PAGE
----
“We'll be taking into account what the president's recommending, but it will not be determinative in every respect,” Senate Majority Leader Mitch McConnell, R-Kentucky, told reporters Tuesday.
In written statements, several other Senate Republicans asserted Congress’ lead role in government spending, emphasizing that the White House can suggest spending but that it’s the Capitol that has the final say.
“We will take a close look at his budget, but Congress is mandated by the Constitution with key spending responsibilities and will ultimately decide what the nation’s fiscal priorities will be,” Senate Budget Committee Chairman Mike Enzi, R-Wyoming, said.
“The president proposes and Congress disposes. Congress has the power of the purse strings. I’ve never seen a president’s budget proposal not revised substantially,” Sen. Chuck Grassley, R-Iowa, said.
“The president's budget request is always subject to significant revision by Congress, and this budget will be no exception. Throughout my time in the Senate, I have never seen a president's budget make it through Congress unchanged,” Sen. Susan Collins, R-Maine, added.
Trump’s first budget proposal to Congress includes $1.7 trillion in entitlement spending cuts over 10 years, including $800 billion from Medicaid and other benefits programs. It also includes a boost to military spending, $25 billion over 10 years for a paid family leave proposal spearheaded by Ivanka Trump and $1 billion for border wall construction. Foreign aid, except for Israel and Egypt, also takes a hit.
Some foreign policy-minded senators decried the president’s proposed cuts to diplomatic programs.
“This budget, if fully implemented, would cause us to retreat from the world diplomatically or put people at risk. You have a lot of 'Benghazis' in the making if this thing becomes law,” Sen. Lindsey Graham, R-South Carolina, said.
Sen. John McCain, R-Arizona, known for his hawkish stances, said Trump wasn’t proposing enough additional funding for the military to amount to a buildup, calling it “inadequate to the challenges we face, illegal under current law, and part of an overall budget proposal that is dead on arrival in Congress.”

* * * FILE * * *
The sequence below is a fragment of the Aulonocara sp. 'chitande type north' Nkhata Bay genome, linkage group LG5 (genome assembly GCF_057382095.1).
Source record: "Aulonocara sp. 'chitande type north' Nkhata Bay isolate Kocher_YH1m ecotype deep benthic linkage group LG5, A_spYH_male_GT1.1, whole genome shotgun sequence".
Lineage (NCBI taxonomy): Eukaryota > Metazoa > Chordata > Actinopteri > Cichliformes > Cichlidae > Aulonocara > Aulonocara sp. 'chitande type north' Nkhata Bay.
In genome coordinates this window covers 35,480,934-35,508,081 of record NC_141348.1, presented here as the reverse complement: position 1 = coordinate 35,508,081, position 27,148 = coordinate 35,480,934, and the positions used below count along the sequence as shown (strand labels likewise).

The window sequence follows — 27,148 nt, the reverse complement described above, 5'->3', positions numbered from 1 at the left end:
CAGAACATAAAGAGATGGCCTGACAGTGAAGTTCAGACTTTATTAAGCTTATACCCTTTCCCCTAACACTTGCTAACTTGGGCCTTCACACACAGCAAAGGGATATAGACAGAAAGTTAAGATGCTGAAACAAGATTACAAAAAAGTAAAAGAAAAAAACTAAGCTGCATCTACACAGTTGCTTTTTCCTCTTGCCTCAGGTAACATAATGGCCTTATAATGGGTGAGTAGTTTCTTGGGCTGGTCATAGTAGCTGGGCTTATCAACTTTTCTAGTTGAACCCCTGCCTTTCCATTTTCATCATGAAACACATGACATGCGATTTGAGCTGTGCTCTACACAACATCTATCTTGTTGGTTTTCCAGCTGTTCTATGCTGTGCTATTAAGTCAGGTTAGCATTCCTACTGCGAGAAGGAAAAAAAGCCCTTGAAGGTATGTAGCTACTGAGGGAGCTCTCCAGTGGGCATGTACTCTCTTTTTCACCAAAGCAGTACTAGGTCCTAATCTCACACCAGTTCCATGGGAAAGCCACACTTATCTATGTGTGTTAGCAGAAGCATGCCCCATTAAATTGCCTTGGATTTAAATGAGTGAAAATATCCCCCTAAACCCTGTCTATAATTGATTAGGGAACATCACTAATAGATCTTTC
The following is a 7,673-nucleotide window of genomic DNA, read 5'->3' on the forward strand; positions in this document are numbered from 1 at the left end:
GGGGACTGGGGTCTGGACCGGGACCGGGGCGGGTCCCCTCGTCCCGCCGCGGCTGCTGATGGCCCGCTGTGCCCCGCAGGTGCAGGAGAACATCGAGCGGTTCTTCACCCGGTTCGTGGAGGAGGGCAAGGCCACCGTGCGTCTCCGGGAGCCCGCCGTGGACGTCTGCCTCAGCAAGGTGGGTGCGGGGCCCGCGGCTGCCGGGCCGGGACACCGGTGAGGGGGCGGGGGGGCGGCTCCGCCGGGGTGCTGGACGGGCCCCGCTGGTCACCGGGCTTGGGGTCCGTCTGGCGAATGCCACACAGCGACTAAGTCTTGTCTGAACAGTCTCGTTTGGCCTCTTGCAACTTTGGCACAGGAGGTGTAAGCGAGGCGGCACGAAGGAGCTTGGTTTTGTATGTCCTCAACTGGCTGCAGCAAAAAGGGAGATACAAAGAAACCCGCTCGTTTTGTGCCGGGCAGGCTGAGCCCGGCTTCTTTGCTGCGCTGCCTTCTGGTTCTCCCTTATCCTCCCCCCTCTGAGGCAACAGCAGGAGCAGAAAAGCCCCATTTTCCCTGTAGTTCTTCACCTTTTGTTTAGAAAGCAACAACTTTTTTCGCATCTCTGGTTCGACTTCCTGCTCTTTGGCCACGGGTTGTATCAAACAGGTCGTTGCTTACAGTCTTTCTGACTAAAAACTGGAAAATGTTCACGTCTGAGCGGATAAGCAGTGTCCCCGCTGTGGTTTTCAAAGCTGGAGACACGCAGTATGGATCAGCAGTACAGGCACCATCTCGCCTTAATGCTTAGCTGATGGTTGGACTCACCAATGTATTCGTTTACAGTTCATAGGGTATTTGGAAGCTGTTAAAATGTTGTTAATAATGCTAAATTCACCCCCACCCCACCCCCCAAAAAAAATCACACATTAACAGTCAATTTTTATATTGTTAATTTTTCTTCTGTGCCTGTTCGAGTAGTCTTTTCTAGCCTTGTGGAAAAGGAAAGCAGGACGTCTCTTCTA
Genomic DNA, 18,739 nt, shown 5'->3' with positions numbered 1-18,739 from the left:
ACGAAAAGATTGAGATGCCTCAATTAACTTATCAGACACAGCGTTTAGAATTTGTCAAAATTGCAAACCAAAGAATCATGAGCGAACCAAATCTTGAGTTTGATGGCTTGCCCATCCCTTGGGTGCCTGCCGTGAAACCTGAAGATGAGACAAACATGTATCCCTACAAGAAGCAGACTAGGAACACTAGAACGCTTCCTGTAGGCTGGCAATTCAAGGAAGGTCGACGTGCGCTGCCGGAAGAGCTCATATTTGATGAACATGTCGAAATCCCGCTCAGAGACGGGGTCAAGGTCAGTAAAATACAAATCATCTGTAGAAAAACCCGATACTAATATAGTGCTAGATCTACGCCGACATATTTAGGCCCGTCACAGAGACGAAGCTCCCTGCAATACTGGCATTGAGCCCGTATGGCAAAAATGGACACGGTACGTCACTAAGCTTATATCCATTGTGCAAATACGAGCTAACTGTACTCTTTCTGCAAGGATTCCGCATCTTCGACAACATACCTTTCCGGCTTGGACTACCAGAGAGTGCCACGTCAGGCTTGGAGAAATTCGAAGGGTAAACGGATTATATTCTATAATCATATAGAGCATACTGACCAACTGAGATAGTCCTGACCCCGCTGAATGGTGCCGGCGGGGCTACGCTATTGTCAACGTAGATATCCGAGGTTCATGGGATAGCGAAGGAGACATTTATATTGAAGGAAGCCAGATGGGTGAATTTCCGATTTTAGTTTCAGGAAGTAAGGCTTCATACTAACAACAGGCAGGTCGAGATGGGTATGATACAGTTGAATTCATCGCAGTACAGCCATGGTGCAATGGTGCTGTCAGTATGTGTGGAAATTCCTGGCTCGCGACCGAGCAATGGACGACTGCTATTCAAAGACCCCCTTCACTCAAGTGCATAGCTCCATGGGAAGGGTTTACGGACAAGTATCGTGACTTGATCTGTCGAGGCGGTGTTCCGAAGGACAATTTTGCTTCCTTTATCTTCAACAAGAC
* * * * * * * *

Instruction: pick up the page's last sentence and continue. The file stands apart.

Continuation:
McCain called the budget “illegal” because it exceeds spending caps set up in the Budget Control Act of 2011, which led to across-the-board spending cuts to most federal agencies and programs.
Just as most presidents’ budgets are more reflections of their policy priorities than documents they expect to get turned into law, so too are some senators’ criticisms as much about provincial concerns rather than sweeping critiques of presidential policies.
Sen. Dean Heller, R-Nevada, called the budget “anti-Nevada” for its proposed funding to re-start the development of a nuclear waste depository on top of Yucca Mountain in his state.
And Sen. Bill Cassidy, R-Louisiana, criticized the proposal’s cuts to programs that fund restoration projects for his state’s coastline.
“Our state’s future depends on this funding to rebuild our coastline. However, this budget is a guideline; Congress must now hold hearings and do the necessary work to ensure the bill protects American taxpayers and families.”
Past presidents from both parties have also come under friendly fire for including provisions in their budgets that weren’t universally praised. Former President Barack Obama was panned by liberal Democrats for seeking changes to the way Social Security payments are calculated.
Plus not all Senate Republicans criticized Trump’s budget proposal. Sen. John Cornyn, R-Texas, the party whip, praised its broad strokes.
“I think it’s worth pointing out several aspects of the president's budget that are encouraging and a welcome change from the previous administration. For one, it balances in 10 years,” Cornyn said. “The president's budget reflects a better understanding of the threat environment ahead, and for that I am grateful.”
ABC News' Benjamin Siegel contributed to this report.